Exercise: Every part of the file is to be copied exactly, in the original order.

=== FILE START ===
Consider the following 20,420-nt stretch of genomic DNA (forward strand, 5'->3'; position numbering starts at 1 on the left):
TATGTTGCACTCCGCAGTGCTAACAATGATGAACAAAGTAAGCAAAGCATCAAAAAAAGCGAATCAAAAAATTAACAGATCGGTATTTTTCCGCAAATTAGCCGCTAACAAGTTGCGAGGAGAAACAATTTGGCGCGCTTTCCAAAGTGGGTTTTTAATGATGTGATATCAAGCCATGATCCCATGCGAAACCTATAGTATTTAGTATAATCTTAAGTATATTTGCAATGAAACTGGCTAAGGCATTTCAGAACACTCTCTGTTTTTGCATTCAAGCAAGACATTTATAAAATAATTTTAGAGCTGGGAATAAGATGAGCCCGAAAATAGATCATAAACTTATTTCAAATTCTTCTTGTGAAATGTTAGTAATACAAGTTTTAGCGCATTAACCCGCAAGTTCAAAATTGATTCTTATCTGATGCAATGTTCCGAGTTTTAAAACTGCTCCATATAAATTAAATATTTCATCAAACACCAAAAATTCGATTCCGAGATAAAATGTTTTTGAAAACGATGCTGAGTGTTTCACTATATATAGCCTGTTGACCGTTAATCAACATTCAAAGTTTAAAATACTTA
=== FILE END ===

Consider the following 20,420-nt stretch of genomic DNA (forward strand, 5'->3'; position numbering starts at 1 on the left):
TATGTTGCACTCCGCAGTGCTAACAATGATGAACAAAGTAAGCAAAGCATCAAAAAAAGCGAATCAAAAAATTAACAGATCGGTATTTTTCCGCAAATTAGCCGCTAACAAGTTGCGAGGAGAAACAATTTGGCGCGCTTTCCAAAGTGGGTTTTTAATGATGTGATATCAAGCCATGATCCCATGCGAAACCTATAGTATTTAGTATAATCTTAAGTATATTTGCAATGAAACTGGCTAAGGCATTTCAGAACACTCTCTGTTTTTGCATTCAAGCAAGACATTTATAAAATAATTTTAGAGCTGGGAATAAGATGAGCCCGAAAATAGATCATAAACTTATTTCAAATTCTTCTTGTGAAATGTTAGTAATACAAGTTTTAGCGCATTAACCCGCAAGTTCAAAATTGATTCTTATCTGATGCAATGTTCCGAGTTTTAAAACTGCTCCATATAAATTAAATATTTCATCAAACACCAAAAATTCGATTCCGAGATAAAATGTTTTTGAAAACGATGCTGAGTGTTTCACTATATATAGCCTGTTGACCGTTAATCAACATTCAAAGTTTAAAATACTTA